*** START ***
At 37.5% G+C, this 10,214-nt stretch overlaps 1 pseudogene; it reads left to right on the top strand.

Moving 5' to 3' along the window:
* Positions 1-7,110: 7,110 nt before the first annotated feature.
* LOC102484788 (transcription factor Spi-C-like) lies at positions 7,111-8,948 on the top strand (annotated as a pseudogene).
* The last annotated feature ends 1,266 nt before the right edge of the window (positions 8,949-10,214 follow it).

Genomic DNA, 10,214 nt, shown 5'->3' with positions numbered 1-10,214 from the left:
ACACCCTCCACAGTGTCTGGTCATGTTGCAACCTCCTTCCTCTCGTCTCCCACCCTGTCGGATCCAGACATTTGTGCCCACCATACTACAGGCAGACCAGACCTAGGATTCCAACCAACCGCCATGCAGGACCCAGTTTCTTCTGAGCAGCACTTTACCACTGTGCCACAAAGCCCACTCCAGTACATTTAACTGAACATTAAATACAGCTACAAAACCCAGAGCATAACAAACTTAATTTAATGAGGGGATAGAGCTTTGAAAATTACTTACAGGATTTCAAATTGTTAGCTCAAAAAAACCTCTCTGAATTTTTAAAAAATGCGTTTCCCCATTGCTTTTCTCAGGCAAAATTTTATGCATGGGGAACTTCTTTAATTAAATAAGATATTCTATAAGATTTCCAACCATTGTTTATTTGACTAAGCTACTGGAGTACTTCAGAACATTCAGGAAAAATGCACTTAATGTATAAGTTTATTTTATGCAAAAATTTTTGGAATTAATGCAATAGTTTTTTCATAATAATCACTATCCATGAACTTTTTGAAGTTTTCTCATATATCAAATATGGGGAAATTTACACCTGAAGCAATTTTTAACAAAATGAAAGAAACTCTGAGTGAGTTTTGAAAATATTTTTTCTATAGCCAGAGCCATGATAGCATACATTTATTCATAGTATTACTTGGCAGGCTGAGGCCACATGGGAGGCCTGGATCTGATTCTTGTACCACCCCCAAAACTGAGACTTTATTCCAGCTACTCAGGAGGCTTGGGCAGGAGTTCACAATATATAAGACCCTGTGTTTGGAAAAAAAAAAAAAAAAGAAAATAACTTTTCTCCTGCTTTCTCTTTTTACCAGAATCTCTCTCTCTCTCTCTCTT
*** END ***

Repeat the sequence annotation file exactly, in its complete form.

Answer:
At 37.5% G+C, this 10,214-nt stretch overlaps 1 pseudogene; it reads left to right on the top strand.

Moving 5' to 3' along the window:
* Positions 1-7,110: 7,110 nt before the first annotated feature.
* LOC102484788 (transcription factor Spi-C-like) lies at positions 7,111-8,948 on the top strand (annotated as a pseudogene).
* The last annotated feature ends 1,266 nt before the right edge of the window (positions 8,949-10,214 follow it).

Genomic DNA, 10,214 nt, shown 5'->3' with positions numbered 1-10,214 from the left:
ACACCCTCCACAGTGTCTGGTCATGTTGCAACCTCCTTCCTCTCGTCTCCCACCCTGTCGGATCCAGACATTTGTGCCCACCATACTACAGGCAGACCAGACCTAGGATTCCAACCAACCGCCATGCAGGACCCAGTTTCTTCTGAGCAGCACTTTACCACTGTGCCACAAAGCCCACTCCAGTACATTTAACTGAACATTAAATACAGCTACAAAACCCAGAGCATAACAAACTTAATTTAATGAGGGGATAGAGCTTTGAAAATTACTTACAGGATTTCAAATTGTTAGCTCAAAAAAACCTCTCTGAATTTTTAAAAAATGCGTTTCCCCATTGCTTTTCTCAGGCAAAATTTTATGCATGGGGAACTTCTTTAATTAAATAAGATATTCTATAAGATTTCCAACCATTGTTTATTTGACTAAGCTACTGGAGTACTTCAGAACATTCAGGAAAAATGCACTTAATGTATAAGTTTATTTTATGCAAAAATTTTTGGAATTAATGCAATAGTTTTTTCATAATAATCACTATCCATGAACTTTTTGAAGTTTTCTCATATATCAAATATGGGGAAATTTACACCTGAAGCAATTTTTAACAAAATGAAAGAAACTCTGAGTGAGTTTTGAAAATATTTTTTCTATAGCCAGAGCCATGATAGCATACATTTATTCATAGTATTACTTGGCAGGCTGAGGCCACATGGGAGGCCTGGATCTGATTCTTGTACCACCCCCAAAACTGAGACTTTATTCCAGCTACTCAGGAGGCTTGGGCAGGAGTTCACAATATATAAGACCCTGTGTTTGGAAAAAAAAAAAAAAAAGAAAATAACTTTTCTCCTGCTTTCTCTTTTTACCAGAATCTCTCTCTCTCTCTCTCTT